What is more stimulating for young scholars than presenting their own research projects to an interested audience, sharing ideas with other students, gathering individual feedback from experts about their work?
This is not a just a dream or an old scene taken from the Symposium of Platoon; this is simply a reality which took place in Nijmegen last week!
On Friday, the 9th of March, the Radboud University of Nijmegen hosted the Annual National Research Day in the field of Gender, Ethnicity, Sexuality and Diversity.
Organised by the Netherlands Research School of Genderstudies (NOG), this day has became one of the largest events for Master and Phd students who want to present their own research projects, receiving feedback from senior NOG staff members.
Gender Research on edge
In their welcome, Rosemarie Buikema and Willy Jansen analysed the meaning of doing Gender research nowadays as well as underscored its additional value in comparison to doing research in other fields by disclosing its purpose. As Buikema stressed, since equality in rights between women and men seems almost reached, research on gender issues seems to make little sense, to both the general public and academia.
This reflection made us to think that the first question which gender scholars should ask themselves is what they may shift their attention to and which perspective they would move from. With these questions in mind, gender researchers will be able to organise all the knowledge related to the field of gender studies which is marked, as Buikema said, by the lack of a past heritage. Since Gender studies have a recent birth, they do not have a previous knowledge body which it can refer to. However, this absence should not be taken as an obstacle but as enriching in the construction of a new gender awareness.
In order to reach visibility in public discourses, Gender research should point out its concrete application to reality, by disclosing the meaning of performing as a gendered human being in contemporary societies, whose identity is shaped by the intersection of sex, race, age, social class and religion.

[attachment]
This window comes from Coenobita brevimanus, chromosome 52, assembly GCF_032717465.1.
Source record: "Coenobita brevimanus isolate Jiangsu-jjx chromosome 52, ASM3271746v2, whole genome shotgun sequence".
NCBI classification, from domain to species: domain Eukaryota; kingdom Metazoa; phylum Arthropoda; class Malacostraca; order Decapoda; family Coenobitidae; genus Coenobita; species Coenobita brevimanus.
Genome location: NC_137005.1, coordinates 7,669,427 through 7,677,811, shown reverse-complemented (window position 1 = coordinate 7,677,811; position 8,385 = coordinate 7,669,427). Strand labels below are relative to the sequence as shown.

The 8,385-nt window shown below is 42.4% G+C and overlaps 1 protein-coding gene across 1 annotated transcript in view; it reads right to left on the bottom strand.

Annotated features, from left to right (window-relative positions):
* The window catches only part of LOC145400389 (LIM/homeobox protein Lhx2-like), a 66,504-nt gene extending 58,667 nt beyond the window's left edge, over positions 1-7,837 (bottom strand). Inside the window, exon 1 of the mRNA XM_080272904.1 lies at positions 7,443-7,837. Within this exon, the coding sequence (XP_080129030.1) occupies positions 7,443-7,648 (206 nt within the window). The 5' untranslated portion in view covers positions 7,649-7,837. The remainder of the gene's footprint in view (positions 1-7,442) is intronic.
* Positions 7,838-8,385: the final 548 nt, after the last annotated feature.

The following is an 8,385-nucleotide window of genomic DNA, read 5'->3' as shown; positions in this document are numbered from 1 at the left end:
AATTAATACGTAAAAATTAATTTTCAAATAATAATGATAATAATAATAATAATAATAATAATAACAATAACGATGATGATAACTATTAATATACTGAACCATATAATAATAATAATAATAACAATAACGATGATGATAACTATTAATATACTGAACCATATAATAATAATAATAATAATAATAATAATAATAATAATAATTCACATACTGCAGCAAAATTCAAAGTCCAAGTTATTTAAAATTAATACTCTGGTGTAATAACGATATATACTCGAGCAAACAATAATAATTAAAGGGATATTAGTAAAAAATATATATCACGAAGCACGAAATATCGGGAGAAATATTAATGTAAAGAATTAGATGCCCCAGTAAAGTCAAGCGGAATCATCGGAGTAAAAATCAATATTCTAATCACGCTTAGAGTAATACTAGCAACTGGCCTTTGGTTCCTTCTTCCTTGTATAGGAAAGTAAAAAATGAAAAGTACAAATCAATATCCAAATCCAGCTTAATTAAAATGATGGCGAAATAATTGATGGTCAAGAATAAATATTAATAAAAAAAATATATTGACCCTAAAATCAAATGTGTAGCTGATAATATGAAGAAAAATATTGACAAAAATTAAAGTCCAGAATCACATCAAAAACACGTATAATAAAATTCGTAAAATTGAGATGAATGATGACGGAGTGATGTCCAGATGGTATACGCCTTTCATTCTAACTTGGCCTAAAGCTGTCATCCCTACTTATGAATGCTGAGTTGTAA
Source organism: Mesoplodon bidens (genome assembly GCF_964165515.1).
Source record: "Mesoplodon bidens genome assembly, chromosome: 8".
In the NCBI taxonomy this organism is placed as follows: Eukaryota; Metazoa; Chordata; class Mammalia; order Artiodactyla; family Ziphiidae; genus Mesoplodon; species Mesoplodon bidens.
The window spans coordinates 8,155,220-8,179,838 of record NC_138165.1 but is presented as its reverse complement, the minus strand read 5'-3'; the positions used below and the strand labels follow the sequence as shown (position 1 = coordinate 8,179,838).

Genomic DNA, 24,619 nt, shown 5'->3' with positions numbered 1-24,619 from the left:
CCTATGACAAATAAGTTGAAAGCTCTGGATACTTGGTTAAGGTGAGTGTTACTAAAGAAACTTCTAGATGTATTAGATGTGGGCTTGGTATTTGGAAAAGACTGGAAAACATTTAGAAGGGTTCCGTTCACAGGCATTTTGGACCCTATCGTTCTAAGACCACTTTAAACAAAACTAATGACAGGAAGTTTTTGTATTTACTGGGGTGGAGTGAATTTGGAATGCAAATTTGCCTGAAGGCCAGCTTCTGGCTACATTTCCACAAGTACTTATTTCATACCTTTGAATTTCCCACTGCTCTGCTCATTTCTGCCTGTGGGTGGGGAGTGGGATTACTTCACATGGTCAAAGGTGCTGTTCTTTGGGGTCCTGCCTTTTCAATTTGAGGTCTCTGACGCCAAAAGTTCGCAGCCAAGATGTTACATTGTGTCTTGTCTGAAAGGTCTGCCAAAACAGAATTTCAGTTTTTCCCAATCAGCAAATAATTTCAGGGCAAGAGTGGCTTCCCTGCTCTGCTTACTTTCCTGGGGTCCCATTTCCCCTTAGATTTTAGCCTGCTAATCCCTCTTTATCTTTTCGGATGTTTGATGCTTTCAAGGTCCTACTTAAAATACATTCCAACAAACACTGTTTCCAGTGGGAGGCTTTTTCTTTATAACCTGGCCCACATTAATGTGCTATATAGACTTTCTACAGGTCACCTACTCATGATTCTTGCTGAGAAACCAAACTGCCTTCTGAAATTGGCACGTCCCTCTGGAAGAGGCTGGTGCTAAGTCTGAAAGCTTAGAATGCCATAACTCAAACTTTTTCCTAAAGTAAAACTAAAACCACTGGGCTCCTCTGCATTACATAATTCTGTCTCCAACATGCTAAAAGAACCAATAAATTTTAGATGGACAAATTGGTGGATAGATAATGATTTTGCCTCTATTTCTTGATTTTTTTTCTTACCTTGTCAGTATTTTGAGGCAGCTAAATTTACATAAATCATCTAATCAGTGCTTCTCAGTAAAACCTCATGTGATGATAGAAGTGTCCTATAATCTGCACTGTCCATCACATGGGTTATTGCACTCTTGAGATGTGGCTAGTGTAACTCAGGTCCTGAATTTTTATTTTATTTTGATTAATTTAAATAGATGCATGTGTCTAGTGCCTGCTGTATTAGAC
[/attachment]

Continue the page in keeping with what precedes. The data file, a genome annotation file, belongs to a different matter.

Parallel sessions of presentations, a difficult choice to do!
The presentation day was opened by the NOG PhD student Koen Leurs with a paper on ‘’Digital crossing. Moroccan-Dutch youth’s identities across digital spaces’’ in which digital spaces were studied in their relation to the development of adolescent’s identities.
This research represents a great example of how gender research can be applied to daily life practices and to show the process of identity’s construction through new technologies.
After this plenary session, there were 30 presentations of researchers coming from different countries and they were divided into the following topics: Imagination, Embodiment and the Arts I/II, Queer Matters, Motherhood and Family matters, Emancipation and Difference, Modern Sexuality, Men making a difference and Cultural Geographies of Care. Such a large number of research projects shows that gender studies are in a full bloom and connect several fields of study, creating a network among different countries. This will enrich gender discourses in academia which will lead, as a first step, to achieving more visibility in public discourse.
A new experience for us…
Besides the up to date and interesting contents of the presentations, we were really surprised at the event itself, because it was completely new for us. Ideas and methodologies of research were openly shared among students, professors and audience, creating an inspiring space of discussion. In academia, a space like this can only exist without a strong hierarchical structure, which normally paralyzes dialogue and the development of knowledge. Since the Italian and the Spanish academies (in which we were educated) are strongly marked by a hierarchical structure, the closeness between young researchers and experts and all the possibilities that this interaction offers, was what most impressed us during this day.
As in The Netherlands, also in Italy and Spain Gender studies are a young field of research. For this reason they should be more easily adaptable to a modern structure, where a reciprocal dialogue can take a place, compared to the hierarchical structure in which only experts have a voice.
Looking forward the next Phd Research Day…hope they have a seat for us to enjoy it as we did last Friday!
Loreto Ábrego and Sabrina Dall’Oca, interns at Aletta, respectively working on a DAPHNE proposal and on The FRAGEN Project.